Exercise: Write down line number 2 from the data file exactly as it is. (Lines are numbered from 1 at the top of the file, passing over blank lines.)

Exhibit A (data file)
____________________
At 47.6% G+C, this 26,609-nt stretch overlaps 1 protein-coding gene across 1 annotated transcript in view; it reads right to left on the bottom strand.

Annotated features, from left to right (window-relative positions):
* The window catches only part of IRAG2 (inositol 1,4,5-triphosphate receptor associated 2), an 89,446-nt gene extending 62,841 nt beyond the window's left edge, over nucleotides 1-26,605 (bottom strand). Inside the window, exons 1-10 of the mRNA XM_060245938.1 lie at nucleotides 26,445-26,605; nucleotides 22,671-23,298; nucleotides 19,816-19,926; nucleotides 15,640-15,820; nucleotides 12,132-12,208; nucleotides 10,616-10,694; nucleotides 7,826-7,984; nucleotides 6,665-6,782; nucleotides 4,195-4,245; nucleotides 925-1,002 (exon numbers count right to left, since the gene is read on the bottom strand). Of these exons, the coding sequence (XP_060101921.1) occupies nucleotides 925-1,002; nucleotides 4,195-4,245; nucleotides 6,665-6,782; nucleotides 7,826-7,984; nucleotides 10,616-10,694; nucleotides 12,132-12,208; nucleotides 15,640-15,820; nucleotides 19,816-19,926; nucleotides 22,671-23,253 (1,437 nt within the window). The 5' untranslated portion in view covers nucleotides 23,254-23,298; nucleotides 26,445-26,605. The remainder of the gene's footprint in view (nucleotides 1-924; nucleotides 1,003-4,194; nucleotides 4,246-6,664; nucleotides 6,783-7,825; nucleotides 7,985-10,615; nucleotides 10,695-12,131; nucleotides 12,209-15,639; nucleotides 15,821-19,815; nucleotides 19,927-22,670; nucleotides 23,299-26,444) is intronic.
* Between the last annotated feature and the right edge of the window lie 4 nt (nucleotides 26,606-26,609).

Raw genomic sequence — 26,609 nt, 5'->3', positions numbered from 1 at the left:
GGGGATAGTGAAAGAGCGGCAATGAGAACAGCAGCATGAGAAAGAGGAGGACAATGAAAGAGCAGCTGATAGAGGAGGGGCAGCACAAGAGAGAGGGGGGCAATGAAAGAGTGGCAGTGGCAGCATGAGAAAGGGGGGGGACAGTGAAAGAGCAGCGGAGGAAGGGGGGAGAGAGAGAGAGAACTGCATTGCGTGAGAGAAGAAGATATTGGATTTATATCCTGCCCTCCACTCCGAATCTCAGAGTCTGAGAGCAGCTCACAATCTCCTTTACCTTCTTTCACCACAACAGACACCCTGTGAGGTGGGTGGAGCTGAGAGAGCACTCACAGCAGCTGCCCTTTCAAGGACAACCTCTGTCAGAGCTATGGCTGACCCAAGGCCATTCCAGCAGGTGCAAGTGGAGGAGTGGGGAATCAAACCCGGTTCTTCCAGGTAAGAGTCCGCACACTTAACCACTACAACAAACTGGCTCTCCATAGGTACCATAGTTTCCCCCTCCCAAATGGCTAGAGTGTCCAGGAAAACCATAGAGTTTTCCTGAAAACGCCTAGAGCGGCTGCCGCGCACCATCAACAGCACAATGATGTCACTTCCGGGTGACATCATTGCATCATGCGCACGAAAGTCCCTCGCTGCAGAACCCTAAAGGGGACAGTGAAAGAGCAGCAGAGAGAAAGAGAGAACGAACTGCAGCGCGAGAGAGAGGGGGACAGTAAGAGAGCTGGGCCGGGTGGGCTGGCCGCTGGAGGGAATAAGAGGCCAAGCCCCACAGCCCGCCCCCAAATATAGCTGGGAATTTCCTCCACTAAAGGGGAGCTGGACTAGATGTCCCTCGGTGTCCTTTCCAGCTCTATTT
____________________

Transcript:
Annotated features, from left to right (window-relative positions):